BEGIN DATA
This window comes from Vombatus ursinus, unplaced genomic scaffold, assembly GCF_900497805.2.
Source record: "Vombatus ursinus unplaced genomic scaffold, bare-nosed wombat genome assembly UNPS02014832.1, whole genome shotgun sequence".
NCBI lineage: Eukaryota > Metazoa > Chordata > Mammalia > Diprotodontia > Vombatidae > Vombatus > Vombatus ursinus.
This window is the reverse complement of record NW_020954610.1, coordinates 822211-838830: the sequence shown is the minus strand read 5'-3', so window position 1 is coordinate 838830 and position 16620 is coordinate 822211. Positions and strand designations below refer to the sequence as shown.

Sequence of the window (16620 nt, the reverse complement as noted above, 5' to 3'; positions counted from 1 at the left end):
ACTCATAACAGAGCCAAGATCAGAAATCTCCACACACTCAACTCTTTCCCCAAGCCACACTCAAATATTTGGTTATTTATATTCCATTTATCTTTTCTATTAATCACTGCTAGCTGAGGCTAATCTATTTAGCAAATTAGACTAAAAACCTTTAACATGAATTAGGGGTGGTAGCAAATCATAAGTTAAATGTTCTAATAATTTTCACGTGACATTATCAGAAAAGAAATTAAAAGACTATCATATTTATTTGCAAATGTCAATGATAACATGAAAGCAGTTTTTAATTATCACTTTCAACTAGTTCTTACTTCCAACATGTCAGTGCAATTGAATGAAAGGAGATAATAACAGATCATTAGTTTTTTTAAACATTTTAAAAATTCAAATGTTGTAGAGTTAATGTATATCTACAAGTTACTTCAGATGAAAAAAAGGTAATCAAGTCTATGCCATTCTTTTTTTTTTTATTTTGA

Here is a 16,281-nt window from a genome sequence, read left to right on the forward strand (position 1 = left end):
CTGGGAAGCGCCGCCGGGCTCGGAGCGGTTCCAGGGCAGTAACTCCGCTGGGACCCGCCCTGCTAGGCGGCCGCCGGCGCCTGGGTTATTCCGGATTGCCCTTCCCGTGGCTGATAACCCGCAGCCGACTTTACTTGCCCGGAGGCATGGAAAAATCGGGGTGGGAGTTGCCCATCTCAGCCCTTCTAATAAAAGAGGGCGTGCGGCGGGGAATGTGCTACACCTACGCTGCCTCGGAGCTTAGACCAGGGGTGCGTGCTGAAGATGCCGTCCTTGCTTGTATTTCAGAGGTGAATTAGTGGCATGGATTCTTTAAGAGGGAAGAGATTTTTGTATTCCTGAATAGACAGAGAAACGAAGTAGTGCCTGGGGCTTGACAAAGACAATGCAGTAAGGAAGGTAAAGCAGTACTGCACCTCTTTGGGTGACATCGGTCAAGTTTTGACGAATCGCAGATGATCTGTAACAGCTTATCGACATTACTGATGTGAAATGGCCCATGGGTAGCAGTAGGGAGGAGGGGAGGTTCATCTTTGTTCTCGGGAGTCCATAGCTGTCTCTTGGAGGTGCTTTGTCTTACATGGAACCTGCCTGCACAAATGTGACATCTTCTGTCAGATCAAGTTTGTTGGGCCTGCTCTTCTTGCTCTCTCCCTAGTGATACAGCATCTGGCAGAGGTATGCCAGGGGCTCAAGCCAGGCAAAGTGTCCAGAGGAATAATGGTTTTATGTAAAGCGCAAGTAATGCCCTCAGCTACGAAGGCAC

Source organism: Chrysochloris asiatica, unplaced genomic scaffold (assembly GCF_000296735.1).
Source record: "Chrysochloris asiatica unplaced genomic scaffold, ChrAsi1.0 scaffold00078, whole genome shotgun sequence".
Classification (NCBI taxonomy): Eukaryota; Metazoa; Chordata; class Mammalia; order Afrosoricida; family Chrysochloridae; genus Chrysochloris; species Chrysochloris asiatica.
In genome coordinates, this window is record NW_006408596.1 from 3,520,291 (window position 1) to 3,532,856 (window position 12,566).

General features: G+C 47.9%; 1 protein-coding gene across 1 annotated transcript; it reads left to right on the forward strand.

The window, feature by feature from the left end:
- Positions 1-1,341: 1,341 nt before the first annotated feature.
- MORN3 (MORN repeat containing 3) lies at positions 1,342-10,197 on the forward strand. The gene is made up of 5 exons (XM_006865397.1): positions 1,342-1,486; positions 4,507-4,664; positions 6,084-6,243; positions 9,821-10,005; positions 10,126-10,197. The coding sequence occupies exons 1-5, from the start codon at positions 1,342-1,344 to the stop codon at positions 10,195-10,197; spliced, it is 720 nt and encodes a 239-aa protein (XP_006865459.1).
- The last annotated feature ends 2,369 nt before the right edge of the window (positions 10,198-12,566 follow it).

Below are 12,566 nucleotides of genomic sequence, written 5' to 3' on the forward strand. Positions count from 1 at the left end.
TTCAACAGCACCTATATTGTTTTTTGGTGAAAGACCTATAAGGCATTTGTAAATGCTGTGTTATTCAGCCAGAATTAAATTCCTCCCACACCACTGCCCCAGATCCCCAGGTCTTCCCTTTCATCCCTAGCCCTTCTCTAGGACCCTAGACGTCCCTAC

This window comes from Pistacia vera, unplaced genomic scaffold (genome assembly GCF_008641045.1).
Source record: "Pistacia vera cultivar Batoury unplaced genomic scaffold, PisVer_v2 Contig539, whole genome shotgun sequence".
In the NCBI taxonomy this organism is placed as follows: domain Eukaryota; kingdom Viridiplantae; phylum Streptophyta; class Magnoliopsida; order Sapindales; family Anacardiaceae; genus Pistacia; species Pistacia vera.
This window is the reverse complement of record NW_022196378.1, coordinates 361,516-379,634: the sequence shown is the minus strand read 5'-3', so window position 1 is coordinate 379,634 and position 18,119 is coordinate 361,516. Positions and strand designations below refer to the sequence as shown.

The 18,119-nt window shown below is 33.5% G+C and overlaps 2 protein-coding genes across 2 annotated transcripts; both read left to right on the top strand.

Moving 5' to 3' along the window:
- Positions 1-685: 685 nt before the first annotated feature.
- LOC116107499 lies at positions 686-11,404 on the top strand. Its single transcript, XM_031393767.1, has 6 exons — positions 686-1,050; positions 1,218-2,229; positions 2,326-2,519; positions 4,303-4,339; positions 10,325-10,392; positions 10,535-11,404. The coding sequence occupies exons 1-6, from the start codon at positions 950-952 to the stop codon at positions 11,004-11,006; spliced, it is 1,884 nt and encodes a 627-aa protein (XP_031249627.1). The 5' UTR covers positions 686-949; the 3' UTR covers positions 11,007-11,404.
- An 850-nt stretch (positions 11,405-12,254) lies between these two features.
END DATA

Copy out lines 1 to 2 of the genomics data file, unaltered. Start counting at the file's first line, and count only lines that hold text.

This window comes from Vombatus ursinus, unplaced genomic scaffold, assembly GCF_900497805.2.
Source record: "Vombatus ursinus unplaced genomic scaffold, bare-nosed wombat genome assembly UNPS02014832.1, whole genome shotgun sequence".